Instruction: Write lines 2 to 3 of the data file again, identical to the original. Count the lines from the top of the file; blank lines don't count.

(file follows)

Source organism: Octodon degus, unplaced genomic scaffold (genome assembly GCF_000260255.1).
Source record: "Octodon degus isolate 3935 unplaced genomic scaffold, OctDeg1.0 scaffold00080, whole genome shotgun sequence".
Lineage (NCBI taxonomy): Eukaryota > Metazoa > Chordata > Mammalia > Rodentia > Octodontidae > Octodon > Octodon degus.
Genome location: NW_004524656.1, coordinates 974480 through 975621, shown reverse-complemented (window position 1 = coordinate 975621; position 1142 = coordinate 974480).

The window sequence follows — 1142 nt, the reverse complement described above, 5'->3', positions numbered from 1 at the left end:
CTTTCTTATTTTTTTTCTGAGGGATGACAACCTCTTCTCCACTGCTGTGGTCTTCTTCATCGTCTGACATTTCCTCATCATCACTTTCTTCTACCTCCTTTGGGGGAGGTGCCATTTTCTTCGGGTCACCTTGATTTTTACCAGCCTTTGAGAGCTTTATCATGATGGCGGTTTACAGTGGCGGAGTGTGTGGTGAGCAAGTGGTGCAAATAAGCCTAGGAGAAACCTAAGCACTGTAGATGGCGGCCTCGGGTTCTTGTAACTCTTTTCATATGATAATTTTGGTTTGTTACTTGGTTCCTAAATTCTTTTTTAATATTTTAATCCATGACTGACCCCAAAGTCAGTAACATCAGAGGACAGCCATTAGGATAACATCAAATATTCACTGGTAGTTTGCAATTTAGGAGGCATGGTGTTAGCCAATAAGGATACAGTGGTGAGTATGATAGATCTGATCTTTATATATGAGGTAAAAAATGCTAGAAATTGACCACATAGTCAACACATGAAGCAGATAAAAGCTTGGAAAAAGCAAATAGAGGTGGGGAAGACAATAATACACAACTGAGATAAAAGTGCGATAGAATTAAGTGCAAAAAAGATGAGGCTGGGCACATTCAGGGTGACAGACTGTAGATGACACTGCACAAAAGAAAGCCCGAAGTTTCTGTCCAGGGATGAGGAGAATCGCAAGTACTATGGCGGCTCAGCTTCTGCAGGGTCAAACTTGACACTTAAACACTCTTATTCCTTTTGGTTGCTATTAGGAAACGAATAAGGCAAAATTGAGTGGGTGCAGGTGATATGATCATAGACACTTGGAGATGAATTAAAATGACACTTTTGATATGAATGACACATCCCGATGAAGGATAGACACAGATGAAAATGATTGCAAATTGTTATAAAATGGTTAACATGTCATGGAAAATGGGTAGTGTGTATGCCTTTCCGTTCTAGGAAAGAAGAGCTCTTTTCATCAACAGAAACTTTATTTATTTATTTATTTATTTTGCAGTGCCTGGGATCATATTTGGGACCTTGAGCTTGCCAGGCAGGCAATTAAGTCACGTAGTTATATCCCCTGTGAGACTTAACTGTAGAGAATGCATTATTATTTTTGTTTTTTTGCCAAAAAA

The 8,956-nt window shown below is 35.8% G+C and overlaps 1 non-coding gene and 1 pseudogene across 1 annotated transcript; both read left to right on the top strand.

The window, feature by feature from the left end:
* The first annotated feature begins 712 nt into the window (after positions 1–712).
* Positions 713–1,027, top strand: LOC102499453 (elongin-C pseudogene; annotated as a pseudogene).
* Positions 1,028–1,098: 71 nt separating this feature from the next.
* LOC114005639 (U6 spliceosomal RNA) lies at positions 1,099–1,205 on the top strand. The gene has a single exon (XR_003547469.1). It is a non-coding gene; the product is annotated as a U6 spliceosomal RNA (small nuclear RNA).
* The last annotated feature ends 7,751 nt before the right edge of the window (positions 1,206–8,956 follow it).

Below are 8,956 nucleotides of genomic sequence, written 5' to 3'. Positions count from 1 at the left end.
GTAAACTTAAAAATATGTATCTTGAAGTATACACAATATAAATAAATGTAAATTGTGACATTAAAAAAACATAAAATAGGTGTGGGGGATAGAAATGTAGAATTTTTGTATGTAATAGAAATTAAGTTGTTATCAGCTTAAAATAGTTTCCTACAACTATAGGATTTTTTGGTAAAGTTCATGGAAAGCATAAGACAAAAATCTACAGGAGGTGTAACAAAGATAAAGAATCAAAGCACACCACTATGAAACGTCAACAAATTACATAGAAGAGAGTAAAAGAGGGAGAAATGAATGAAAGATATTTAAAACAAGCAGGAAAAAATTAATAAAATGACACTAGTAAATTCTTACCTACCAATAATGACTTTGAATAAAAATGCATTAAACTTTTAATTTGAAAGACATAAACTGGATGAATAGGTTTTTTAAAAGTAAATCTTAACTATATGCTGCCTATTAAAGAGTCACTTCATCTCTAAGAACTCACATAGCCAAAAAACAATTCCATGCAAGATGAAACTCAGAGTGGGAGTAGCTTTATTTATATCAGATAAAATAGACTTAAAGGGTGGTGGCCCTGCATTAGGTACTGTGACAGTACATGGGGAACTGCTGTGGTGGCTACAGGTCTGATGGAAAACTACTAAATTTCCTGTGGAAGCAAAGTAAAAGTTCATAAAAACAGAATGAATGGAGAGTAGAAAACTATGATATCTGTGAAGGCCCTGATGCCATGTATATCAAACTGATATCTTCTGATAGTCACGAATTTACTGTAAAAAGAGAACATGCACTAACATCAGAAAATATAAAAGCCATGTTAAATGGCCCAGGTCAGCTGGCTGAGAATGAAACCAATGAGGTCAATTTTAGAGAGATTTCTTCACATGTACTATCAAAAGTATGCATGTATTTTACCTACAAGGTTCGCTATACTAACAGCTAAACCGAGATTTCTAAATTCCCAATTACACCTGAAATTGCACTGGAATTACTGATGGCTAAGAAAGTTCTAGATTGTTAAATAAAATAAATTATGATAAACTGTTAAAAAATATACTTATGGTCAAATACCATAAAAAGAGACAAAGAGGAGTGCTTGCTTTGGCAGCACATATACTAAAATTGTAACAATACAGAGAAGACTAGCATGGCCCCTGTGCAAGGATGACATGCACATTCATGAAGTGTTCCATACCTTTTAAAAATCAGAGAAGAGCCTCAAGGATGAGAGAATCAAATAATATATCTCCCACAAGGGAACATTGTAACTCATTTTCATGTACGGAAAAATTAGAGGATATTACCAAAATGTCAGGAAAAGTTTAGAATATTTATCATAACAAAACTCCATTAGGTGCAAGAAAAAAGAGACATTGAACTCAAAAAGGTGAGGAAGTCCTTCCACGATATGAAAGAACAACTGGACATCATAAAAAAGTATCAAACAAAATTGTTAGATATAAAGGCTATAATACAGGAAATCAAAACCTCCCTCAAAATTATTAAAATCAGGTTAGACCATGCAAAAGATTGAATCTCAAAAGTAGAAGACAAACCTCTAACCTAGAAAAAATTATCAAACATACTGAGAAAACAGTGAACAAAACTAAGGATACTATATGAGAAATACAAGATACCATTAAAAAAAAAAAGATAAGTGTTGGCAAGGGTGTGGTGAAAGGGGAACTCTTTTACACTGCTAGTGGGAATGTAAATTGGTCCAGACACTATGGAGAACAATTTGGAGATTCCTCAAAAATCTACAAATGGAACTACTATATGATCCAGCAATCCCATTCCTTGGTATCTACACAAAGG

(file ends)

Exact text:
Source record: "Octodon degus isolate 3935 unplaced genomic scaffold, OctDeg1.0 scaffold00080, whole genome shotgun sequence".
Lineage (NCBI taxonomy): Eukaryota > Metazoa > Chordata > Mammalia > Rodentia > Octodontidae > Octodon > Octodon degus.